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Recently, after giving a TEDx talk, I was told that my presentation was inspiring, courageous, beautiful, funny, and a little unconvincing. Good feedback overall, I thought. But what was most memorable about that review was that it didn’t come from a human.

In his lab at the University of Tokyo, Professor Toshihiko Yamasaki has developed a machine-learning system that runs sentiment analysis on a presenter’s words, voice, and tone. It then gives feedback by scoring the presentation against a database of how viewers rated videos on My speech was evaluated against the TED Talk archive, according to 14 separate categories Yamasaki pinpointed, including how “courageous,” “long-winded,” and “jaw-dropping” it was.

Yamasaki originally developed the system to give speakers an opportunity to receive objective feedback and improve their delivery, though he admits he may have had a personal motive, too.“I thought it would be great if AI could train new students for me,” he explained. Yamasaki’s goal is to ultimately make the system operate in real time, giving a speaker instant sentiment-analysis on how they sound over the course of a presentation.

“I thought it would be great if AI could train new students for me,” he explained. Yamasaki’s goal is to ultimately make the system operate in real time, giving a speaker instant sentiment-analysis on how they sound over the course of a presentation.

But his platform is just one of a handful of machine-learning and AI systems that are working toward that objective. In fact, there’s a quiet revolution going on in the world of presentations and public speaking. If it succeeds, it may be no time before we’re all planning, designing, and fine-tuning our presentations with help from AI.

PowerPoint On Demand

Wouldn’t it be great to feed a rough outline of tomorrow’s sales presentation into an AI-driven platform and have it create the slides for you? Several startups, such as Zuru and SlideBot, are already working on this, using technology to replicate the expertise of a human designer and build more compelling slide decks. Typically, these take an existing PowerPoint file and deploy different forms of AI to pull out key messages. Then they populate the slides with images they search for based on slide keywords and automatically apply design rules to format them.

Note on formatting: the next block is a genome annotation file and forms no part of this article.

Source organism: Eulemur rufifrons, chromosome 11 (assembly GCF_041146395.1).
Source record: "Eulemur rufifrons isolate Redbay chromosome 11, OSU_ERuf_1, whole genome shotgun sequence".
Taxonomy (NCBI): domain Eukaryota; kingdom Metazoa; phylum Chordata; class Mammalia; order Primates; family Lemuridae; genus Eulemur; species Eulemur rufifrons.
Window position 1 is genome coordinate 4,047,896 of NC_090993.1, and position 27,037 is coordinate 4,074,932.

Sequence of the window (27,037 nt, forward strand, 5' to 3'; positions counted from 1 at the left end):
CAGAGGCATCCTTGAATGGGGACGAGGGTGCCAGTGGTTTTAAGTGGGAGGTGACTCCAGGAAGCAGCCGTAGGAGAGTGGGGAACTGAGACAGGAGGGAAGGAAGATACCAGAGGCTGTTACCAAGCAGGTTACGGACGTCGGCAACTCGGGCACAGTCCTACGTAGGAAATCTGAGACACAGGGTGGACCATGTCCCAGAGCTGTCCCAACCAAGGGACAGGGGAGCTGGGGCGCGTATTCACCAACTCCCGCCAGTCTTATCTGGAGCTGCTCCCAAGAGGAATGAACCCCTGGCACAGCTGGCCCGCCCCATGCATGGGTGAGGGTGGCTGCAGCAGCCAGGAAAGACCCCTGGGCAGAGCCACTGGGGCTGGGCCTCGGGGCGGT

Unfortunately, so far, the one thing that seems to be consistent is inconsistent results. One slide may get a message across beautifully, pulling keywords correctly from the presentation with  great formatting and perfectly chosen images, while the next slide comes out with an ugly bullet-pointed list or frighteningly inappropriate image.

They also share an aesthetic. The slides Zuru and SlideBot churn out tend to be of the Presentation Zen style :  big fonts, minimal text, and full-bleed photos as backgrounds. They tend to have a certain sameness, suggesting visual variety isn’t these tools’ strongest suit. What’s more, charts and tables need to be created manually in both platforms, and formatting options are limited. Fortunately, both Zuru and SlideBot allow you to export and download the slides for further editing.

While machine-learning slide design may still be in its infancy, it’s clear where the technology is heading. In the meantime, the best use for these applications is individual slides, rather than full decks.

Reshaping Presentation Tech

Some AI-backed presentation tools have shown vast improvements even within the space of a few months. Of course, they’re supposed to. By definition, machine-learning platforms learn: the more often you use them for a task, the better they get at it. So the more a human user manually tweaks the slides that an AI tool spits out, the less tweaking they’ll need over time.

We’re still in the early days of this technology. Haiku Deck has been around since 2010, but Zuru was born only in 2015, as was SlideBot. New startups are coming into this space, getting modest financing of a few million dollars apiece. But they all share a similar goal: to carve a space out of the enterprise productivity market, which has been forecast to clock in at some $58 billion by the end of this year. Whether smaller players focused just on the presentation niche can compete with AI heavyweights like Microsoft, Amazon, Apple, Google, and IBM is an open question, but so far, they’re holding their own.

On the other hand, it may be only a matter of time before Google hooks up Assistant to Slides, Apple connects Siri to Keynote, or Microsoft links Cortana to PowerPoint. Speak to it and tell it what you want your slides to look like, and the AI will create it for you. The race is already on, and the competition is tightening.

Adam Tratt, CEO and cofounder of Haiku Deck, says the actual technology to make these integrations already exists. “It’s just a question of who puts the pieces together in a way that’s elegant and transformational, such that it feels like magic.” Bringing users that magic will be a huge service, whoever does it first.

This article originally appeared in Fast Company.

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